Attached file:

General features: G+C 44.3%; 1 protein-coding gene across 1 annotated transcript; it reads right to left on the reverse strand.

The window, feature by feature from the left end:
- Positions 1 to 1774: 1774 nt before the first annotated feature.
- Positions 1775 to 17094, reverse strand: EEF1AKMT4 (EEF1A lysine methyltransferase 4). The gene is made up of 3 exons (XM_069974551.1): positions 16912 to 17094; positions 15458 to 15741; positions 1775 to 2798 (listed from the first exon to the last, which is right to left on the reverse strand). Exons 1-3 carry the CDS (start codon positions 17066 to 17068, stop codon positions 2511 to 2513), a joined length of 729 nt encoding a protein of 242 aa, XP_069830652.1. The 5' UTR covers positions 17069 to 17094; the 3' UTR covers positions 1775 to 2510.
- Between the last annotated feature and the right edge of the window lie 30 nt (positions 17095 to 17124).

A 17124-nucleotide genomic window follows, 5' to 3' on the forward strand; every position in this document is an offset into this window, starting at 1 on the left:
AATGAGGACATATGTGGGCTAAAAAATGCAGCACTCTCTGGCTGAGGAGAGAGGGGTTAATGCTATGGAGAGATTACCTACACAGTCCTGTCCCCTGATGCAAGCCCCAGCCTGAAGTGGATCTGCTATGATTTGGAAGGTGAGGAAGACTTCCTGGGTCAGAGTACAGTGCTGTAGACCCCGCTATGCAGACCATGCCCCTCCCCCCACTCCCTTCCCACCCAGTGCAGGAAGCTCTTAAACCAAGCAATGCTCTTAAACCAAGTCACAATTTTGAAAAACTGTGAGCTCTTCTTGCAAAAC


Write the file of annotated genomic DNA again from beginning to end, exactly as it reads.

General features: G+C 44.3%; 1 protein-coding gene across 1 annotated transcript; it reads right to left on the reverse strand.

The window, feature by feature from the left end:
- Positions 1 to 1774: 1774 nt before the first annotated feature.
- Positions 1775 to 17094, reverse strand: EEF1AKMT4 (EEF1A lysine methyltransferase 4). The gene is made up of 3 exons (XM_069974551.1): positions 16912 to 17094; positions 15458 to 15741; positions 1775 to 2798 (listed from the first exon to the last, which is right to left on the reverse strand). Exons 1-3 carry the CDS (start codon positions 17066 to 17068, stop codon positions 2511 to 2513), a joined length of 729 nt encoding a protein of 242 aa, XP_069830652.1. The 5' UTR covers positions 17069 to 17094; the 3' UTR covers positions 1775 to 2510.
- Between the last annotated feature and the right edge of the window lie 30 nt (positions 17095 to 17124).

A 17124-nucleotide genomic window follows, 5' to 3' on the forward strand; every position in this document is an offset into this window, starting at 1 on the left:
AATGAGGACATATGTGGGCTAAAAAATGCAGCACTCTCTGGCTGAGGAGAGAGGGGTTAATGCTATGGAGAGATTACCTACACAGTCCTGTCCCCTGATGCAAGCCCCAGCCTGAAGTGGATCTGCTATGATTTGGAAGGTGAGGAAGACTTCCTGGGTCAGAGTACAGTGCTGTAGACCCCGCTATGCAGACCATGCCCCTCCCCCCACTCCCTTCCCACCCAGTGCAGGAAGCTCTTAAACCAAGCAATGCTCTTAAACCAAGTCACAATTTTGAAAAACTGTGAGCTCTTCTTGCAAAAC